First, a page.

Step 5: Identify linkages to local/community plans and processes.
Although this is listed last, for small grants projects this is one of the most important considerations because it helps the funder understand that your project will be acceptable to the local community where it is being implemented and that the community is likely to continue/maintain the outputs of the project after the project is completed. This is a major consideration for project funders; projects that are not aligned with community priorities, norms, and needs are not likely to be effective, nor are their benefits likely to be sustained when the funding runs out. Therefore, it is important to identify not only local plans, but planning processes, and to ensure that the project is in alignment with these.
As noted above, it is always a good idea to conduct consultations with a representative group of local people (especially those who the project will benefit or affect) and to meaningfully incorporate their feedback into the project’s design. Consultations should be documented in your proposal, as they provide evidence to the funder that your project is locally rooted.
As noted above, it helps to think of your project as part of a broader strategy to improve lives and livelihoods in your community. In other words, your project is a piece of a larger puzzle that might include national, subnational, and community policies and activities as well as programs carried out by church organizations, community groups, non-government organizations, and perhaps even private-sector enterprises. It is important to ensure that your project is clearly linked to all of these policies and activities because no single project alone can address the impacts of climate change. Moreover, uncoordinated action on climate change can lead to redundant expenditures and wasted resources, policy confusion, and in some cases, even to increased vulnerability.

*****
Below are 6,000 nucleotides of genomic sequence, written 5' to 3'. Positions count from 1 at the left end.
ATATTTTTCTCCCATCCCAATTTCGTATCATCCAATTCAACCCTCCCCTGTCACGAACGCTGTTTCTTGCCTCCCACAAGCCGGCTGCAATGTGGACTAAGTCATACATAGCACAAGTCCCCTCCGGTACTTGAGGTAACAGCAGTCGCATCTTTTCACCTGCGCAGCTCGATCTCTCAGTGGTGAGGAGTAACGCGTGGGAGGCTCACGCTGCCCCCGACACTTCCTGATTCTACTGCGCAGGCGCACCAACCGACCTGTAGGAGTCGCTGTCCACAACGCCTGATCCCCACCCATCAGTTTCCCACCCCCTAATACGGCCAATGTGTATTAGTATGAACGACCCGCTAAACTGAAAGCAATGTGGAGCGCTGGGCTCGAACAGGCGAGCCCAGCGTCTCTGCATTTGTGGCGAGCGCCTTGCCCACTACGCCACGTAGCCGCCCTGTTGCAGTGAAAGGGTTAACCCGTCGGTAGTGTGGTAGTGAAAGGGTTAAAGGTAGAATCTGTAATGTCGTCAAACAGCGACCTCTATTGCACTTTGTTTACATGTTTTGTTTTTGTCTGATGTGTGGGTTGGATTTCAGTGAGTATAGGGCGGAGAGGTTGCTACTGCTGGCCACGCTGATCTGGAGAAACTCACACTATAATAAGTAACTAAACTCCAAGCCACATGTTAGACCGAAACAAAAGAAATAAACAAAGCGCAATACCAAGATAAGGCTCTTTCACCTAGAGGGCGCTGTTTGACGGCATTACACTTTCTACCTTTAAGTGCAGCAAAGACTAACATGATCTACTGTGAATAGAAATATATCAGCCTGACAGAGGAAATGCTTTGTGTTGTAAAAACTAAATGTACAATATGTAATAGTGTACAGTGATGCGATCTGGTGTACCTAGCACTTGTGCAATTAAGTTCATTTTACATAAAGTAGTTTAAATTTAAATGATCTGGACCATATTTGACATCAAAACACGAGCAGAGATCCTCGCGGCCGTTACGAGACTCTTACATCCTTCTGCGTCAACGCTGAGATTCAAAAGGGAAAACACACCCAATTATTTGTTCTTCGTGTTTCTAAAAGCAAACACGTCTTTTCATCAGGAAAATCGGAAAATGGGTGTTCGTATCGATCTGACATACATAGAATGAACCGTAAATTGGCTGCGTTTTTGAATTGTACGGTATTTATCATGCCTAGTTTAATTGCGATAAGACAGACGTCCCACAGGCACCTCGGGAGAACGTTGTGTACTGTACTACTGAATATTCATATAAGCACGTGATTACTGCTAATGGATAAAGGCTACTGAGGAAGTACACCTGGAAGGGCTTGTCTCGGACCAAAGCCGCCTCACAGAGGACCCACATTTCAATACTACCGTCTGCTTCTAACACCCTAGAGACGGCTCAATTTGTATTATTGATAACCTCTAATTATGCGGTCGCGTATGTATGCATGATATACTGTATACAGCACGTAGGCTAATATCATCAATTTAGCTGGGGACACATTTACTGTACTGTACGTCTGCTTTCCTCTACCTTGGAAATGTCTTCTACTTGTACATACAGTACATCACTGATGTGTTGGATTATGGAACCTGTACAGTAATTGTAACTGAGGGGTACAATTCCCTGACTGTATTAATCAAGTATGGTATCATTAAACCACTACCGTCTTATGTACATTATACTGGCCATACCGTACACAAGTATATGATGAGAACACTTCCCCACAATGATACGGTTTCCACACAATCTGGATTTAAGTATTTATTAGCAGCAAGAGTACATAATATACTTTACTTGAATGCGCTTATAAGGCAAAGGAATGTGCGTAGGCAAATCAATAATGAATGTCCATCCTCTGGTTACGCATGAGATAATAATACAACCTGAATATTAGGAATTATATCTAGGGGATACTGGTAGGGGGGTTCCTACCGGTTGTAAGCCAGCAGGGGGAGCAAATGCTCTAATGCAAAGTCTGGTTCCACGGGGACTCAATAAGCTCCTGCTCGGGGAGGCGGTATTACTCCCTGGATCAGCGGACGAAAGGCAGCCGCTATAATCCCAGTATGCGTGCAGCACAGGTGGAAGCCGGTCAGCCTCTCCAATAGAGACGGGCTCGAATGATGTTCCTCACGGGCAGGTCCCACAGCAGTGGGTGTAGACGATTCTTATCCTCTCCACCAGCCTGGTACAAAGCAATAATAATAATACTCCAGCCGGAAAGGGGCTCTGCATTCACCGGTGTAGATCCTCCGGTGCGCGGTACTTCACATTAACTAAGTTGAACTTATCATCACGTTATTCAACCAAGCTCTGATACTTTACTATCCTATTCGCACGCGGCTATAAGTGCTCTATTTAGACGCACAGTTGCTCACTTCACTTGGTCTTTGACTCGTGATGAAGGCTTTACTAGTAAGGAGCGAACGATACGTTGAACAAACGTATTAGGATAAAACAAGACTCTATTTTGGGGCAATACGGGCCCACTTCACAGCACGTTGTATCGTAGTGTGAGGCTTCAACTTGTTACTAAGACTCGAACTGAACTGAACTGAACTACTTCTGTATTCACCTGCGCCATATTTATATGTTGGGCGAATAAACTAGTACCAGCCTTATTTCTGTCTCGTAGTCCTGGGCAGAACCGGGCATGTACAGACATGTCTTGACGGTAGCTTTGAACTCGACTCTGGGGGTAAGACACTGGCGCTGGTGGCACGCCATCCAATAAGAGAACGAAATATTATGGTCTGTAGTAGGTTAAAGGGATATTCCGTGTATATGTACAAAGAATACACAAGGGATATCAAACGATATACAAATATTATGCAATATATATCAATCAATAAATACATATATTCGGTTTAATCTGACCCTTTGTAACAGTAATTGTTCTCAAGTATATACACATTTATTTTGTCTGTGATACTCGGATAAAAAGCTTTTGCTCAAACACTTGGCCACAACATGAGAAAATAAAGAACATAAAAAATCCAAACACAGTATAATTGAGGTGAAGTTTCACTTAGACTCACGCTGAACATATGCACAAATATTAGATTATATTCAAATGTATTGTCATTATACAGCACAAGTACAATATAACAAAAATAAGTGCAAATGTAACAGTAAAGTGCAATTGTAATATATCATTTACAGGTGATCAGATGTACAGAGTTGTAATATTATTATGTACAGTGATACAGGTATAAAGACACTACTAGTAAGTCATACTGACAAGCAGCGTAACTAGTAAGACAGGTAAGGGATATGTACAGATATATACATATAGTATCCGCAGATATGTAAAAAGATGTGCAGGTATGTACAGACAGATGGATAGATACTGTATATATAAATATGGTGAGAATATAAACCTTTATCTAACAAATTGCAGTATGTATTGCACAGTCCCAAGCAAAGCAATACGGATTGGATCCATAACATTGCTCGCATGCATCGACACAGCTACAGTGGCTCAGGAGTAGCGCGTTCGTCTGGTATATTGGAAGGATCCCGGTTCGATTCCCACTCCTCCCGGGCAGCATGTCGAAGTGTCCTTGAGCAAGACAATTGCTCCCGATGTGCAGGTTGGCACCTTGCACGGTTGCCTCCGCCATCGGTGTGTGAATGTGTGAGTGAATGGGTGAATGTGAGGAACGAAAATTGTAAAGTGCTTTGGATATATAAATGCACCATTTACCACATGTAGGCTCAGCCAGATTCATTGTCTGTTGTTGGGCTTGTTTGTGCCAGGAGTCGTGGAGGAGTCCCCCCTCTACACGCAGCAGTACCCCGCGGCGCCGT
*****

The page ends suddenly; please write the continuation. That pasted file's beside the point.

By describing how your proposed project links with all of the above-mentioned policies, strategies, and frameworks, you will demonstrate to your funder that you have thought about the bigger picture. You will also show that you have carefully identified a problem and need that is consistent with existing priorities. This will go a long way to improving the chances that your project will receive funding.